• Fact Sheet
  • January 19, 2018

Pediatric Workforce Shortages Persist

Children’s hospitals across the country continue to experience significant shortages in pediatric specialties. Pediatric specialty shortages affect children and their families’ ability to receive timely, appropriate care.

Pediatric specialty shortages burden children and families

A robust pediatric workforce is essential to ensuring that no child lacks access to high-quality medical care. Forty children’s hospitals recently responded to a 2017 Children’s Hospital Association survey that asked children’s hospitals to highlight the specialties with the longest appointment wait times and vacancies at their institutions.

"Days to third-next available appointment” is used to measure wait-time scheduling. This metric is considered a more accurate assessment of actual appointment availability as it helps control for availability due to a cancellation or random events.

Specialties with the highest average wait times

 CHGME Genetics 
20.8 weeks
 Developmental Pediatrics
18.7 weeks
 Pain Management Palliative Care
Pain Management
Palliative Care
12.1 weeks
Child and Adolescent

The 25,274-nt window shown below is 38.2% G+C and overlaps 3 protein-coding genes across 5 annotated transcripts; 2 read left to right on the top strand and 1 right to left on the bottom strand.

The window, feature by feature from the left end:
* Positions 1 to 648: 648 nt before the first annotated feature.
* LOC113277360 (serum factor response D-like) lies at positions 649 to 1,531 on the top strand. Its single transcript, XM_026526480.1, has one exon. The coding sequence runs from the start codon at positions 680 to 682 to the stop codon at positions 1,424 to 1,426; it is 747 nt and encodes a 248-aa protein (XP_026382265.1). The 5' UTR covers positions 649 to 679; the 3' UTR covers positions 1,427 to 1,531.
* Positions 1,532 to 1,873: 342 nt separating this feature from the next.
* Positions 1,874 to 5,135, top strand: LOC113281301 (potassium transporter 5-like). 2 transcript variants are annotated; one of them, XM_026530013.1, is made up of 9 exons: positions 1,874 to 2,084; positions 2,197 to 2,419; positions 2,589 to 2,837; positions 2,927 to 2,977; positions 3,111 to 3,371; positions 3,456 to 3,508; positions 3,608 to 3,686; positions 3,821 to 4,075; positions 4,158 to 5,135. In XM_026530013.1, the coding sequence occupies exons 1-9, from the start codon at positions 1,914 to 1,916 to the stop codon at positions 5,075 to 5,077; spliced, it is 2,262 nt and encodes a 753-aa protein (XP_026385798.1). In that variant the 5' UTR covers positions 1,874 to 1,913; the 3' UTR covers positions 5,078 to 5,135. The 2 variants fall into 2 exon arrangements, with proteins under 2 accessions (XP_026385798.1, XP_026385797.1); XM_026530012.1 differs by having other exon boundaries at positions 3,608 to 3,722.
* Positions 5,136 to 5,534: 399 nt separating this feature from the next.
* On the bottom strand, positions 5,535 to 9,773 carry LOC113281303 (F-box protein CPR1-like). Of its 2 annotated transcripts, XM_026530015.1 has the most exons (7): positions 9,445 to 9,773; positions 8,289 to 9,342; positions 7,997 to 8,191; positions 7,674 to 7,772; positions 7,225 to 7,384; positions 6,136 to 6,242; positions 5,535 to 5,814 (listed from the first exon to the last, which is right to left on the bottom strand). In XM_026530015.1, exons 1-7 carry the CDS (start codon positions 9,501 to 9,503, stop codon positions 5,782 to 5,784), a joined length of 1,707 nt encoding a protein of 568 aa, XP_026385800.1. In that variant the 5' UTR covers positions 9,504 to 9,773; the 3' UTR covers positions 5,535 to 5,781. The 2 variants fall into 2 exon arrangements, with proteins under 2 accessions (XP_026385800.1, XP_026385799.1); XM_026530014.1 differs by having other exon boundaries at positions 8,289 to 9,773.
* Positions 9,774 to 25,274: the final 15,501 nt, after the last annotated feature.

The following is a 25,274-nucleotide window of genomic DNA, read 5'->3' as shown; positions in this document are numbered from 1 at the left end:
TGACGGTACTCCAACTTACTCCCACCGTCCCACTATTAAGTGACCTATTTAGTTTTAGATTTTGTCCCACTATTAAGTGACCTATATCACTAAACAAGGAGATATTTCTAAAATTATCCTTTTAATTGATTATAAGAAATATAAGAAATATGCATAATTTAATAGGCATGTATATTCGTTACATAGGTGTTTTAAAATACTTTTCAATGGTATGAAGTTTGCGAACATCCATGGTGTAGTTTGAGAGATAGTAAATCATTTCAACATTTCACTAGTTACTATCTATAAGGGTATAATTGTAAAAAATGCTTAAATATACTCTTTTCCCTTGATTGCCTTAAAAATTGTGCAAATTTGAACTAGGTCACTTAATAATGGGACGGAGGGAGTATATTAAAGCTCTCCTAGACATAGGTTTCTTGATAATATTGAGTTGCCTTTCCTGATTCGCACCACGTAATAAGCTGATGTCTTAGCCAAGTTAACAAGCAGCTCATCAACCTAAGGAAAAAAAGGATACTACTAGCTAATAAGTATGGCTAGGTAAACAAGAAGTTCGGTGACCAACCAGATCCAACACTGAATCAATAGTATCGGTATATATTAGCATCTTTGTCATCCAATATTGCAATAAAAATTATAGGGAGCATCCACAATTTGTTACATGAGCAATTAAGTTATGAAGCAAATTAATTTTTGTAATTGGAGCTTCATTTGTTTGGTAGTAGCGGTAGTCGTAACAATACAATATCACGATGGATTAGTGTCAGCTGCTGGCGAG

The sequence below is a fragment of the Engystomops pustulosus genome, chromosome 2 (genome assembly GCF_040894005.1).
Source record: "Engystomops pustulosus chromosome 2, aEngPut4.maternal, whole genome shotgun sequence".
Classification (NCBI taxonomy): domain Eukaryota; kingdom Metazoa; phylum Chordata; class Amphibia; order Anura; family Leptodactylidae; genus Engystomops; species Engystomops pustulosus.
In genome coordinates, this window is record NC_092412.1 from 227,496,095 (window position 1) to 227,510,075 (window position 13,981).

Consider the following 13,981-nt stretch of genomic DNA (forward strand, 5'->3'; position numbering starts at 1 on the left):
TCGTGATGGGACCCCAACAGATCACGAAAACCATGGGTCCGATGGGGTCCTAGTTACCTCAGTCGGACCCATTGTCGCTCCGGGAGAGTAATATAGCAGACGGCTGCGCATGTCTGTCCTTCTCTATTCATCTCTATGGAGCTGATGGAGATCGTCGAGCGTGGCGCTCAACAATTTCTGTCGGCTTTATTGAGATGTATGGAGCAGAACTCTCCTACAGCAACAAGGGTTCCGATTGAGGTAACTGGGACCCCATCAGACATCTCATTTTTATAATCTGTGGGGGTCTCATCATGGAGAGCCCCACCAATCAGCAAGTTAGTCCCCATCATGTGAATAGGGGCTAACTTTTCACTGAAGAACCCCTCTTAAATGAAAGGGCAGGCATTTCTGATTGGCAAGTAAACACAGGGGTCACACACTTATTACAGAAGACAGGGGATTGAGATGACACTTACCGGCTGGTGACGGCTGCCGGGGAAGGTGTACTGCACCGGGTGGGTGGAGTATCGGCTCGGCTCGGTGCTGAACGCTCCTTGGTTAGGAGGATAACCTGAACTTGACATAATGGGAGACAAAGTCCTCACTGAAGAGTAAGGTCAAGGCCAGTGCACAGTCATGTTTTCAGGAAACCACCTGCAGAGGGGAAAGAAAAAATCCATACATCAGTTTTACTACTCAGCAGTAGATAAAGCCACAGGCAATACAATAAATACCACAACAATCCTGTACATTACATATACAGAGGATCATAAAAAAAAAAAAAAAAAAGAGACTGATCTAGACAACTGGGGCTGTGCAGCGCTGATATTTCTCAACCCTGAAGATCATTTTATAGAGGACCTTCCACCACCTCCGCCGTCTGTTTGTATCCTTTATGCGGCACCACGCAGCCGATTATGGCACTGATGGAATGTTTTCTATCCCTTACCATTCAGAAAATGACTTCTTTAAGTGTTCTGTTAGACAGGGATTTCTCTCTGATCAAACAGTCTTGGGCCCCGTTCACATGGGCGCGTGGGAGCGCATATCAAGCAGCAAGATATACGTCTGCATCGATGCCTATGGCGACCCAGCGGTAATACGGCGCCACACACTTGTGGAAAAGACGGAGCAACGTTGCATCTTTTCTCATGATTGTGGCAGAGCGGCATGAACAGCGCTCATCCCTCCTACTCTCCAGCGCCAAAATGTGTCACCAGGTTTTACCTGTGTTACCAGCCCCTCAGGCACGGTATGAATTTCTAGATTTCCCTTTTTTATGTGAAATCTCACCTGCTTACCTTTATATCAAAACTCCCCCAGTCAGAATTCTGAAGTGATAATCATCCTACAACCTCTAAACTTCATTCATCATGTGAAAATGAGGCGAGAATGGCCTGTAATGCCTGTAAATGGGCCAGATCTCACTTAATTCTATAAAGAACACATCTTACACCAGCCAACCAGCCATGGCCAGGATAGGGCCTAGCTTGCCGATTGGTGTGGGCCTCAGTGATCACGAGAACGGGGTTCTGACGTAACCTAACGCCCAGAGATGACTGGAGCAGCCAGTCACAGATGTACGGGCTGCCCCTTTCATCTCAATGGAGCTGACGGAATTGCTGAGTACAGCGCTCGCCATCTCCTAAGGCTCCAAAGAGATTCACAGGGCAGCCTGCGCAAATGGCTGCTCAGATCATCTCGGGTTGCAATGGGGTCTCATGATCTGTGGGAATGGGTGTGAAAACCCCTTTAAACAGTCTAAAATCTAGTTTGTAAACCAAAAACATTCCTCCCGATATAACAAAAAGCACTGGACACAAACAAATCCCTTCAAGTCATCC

9.9 weeks
 dermatology icon
8.3 weeks
Allergy and Immunology 
7.7 weeks
 dentistry icon
7.6 weeks


Improvements: While not indicated in this report, pediatric neurology and pediatric rheumatology were listed among the areas with the top-five highest wait times in a 2012 CHA survey.

Surgical specialties with the highest average wait times

plastic surgery icon 
5.5 weeks
orthopedic icon
3.3 weeks
cardiovascular icon
2.3 weeks 
otolaryngology icon 
2.3 weeks

Children's hospitals' pediatric specialty shortages

Children’s hospitals were asked to name areas where pediatric specialist vacancies persisted for over a year. Hospitals also indicated the three specialty areas that most affect their ability to deliver care.

Percent of hospitals reporting vacancies

Pediatric specialists in emergency medicine, physical medicine and rehabilitation, endocrinology, rheumatology, hospitalists, pain management/palliative care, and adolescent medicine also are frequently reported as experiencing vacancies longer than 12 months.

Improvements: While not indicated in this report, general surgery, gastroenterology and pulmonology were frequently named as areas reporting vacancies in a 2012 survey.

Top-ranked shortages that affect ability to deliver care

top ranked pediatric workforce shortages





The next most frequently cited specialty shortages that most impact children’s hospitals include: pediatric emergency medicine, pediatric dermatology, pediatric pain management/palliative care, pediatric physical medicine and rehabilitation, pediatric ophthalmology and pediatric allergy and immunology.

Improvements: While not currently indicated, gastroenterology, pediatric surgery and neurosurgery were frequently named as shortages most affecting ability to deliver care in a 2012 survey.

For more information about the workforce survey, contact Mitch Harris.